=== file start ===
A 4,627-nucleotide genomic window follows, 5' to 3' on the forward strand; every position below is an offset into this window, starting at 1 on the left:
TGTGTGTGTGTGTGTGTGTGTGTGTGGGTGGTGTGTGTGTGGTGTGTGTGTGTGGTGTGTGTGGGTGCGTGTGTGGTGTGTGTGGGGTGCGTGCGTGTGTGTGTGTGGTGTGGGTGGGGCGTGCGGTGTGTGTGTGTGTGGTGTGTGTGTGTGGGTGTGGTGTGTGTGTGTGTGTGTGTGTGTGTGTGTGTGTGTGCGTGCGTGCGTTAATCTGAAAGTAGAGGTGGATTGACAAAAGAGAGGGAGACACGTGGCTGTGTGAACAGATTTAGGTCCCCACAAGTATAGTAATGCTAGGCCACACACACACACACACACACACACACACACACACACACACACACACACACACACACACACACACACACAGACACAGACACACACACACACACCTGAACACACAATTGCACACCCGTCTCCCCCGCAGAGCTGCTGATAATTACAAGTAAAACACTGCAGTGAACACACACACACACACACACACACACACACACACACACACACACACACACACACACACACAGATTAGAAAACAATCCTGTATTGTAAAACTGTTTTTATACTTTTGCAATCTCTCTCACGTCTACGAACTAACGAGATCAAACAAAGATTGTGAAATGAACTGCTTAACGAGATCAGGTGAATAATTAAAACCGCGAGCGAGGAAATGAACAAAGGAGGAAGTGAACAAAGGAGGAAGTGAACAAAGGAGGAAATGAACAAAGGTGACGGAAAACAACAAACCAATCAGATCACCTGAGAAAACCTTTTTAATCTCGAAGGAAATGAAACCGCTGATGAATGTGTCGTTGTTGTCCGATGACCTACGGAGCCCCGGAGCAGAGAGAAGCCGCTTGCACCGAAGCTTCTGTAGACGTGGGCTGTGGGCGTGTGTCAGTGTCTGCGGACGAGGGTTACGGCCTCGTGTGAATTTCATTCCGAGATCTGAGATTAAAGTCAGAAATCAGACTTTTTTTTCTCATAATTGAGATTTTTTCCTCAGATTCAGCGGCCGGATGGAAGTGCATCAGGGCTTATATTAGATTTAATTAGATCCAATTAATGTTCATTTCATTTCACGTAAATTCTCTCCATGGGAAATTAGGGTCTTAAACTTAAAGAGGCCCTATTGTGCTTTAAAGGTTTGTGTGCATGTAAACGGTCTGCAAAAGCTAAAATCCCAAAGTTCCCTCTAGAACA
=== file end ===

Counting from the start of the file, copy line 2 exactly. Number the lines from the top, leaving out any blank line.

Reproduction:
TGTGTGTGTGTGTGTGTGTGTGTGTGGGTGGTGTGTGTGTGGTGTGTGTGTGTGGTGTGTGTGGGTGCGTGTGTGGTGTGTGTGGGGTGCGTGCGTGTGTGTGTGTGGTGTGGGTGGGGCGTGCGGTGTGTGTGTGTGTGGTGTGTGTGTGTGGGTGTGGTGTGTGTGTGTGTGTGTGTGTGTGTGTGTGTGTGTGCGTGCGTGCGTTAATCTGAAAGTAGAGGTGGATTGACAAAAGAGAGGGAGACACGTGGCTGTGTGAACAGATTTAGGTCCCCACAAGTATAGTAATGCTAGGCCACACACACACACACACACACACACACACACACACACACACACACACACACACACACACACACACACACAGACACAGACACACACACACACACCTGAACACACAATTGCACACCCGTCTCCCCCGCAGAGCTGCTGATAATTACAAGTAAAACACTGCAGTGAACACACACACACACACACACACACACACACACACACACACACACACACACACACACACACAGATTAGAAAACAATCCTGTATTGTAAAACTGTTTTTATACTTTTGCAATCTCTCTCACGTCTACGAACTAACGAGATCAAACAAAGATTGTGAAATGAACTGCTTAACGAGATCAGGTGAATAATTAAAACCGCGAGCGAGGAAATGAACAAAGGAGGAAGTGAACAAAGGAGGAAGTGAACAAAGGAGGAAATGAACAAAGGTGACGGAAAACAACAAACCAATCAGATCACCTGAGAAAACCTTTTTAATCTCGAAGGAAATGAAACCGCTGATGAATGTGTCGTTGTTGTCCGATGACCTACGGAGCCCCGGAGCAGAGAGAAGCCGCTTGCACCGAAGCTTCTGTAGACGTGGGCTGTGGGCGTGTGTCAGTGTCTGCGGACGAGGGTTACGGCCTCGTGTGAATTTCATTCCGAGATCTGAGATTAAAGTCAGAAATCAGACTTTTTTTTCTCATAATTGAGATTTTTTCCTCAGATTCAGCGGCCGGATGGAAGTGCATCAGGGCTTATATTAGATTTAATTAGATCCAATTAATGTTCATTTCATTTCACGTAAATTCTCTCCATGGGAAATTAGGGTCTTAAACTTAAAGAGGCCCTATTGTGCTTTAAAGGTTTGTGTGCATGTAAACGGTCTGCAAAAGCTAAAATCCCAAAGTTCCCTCTAGAACA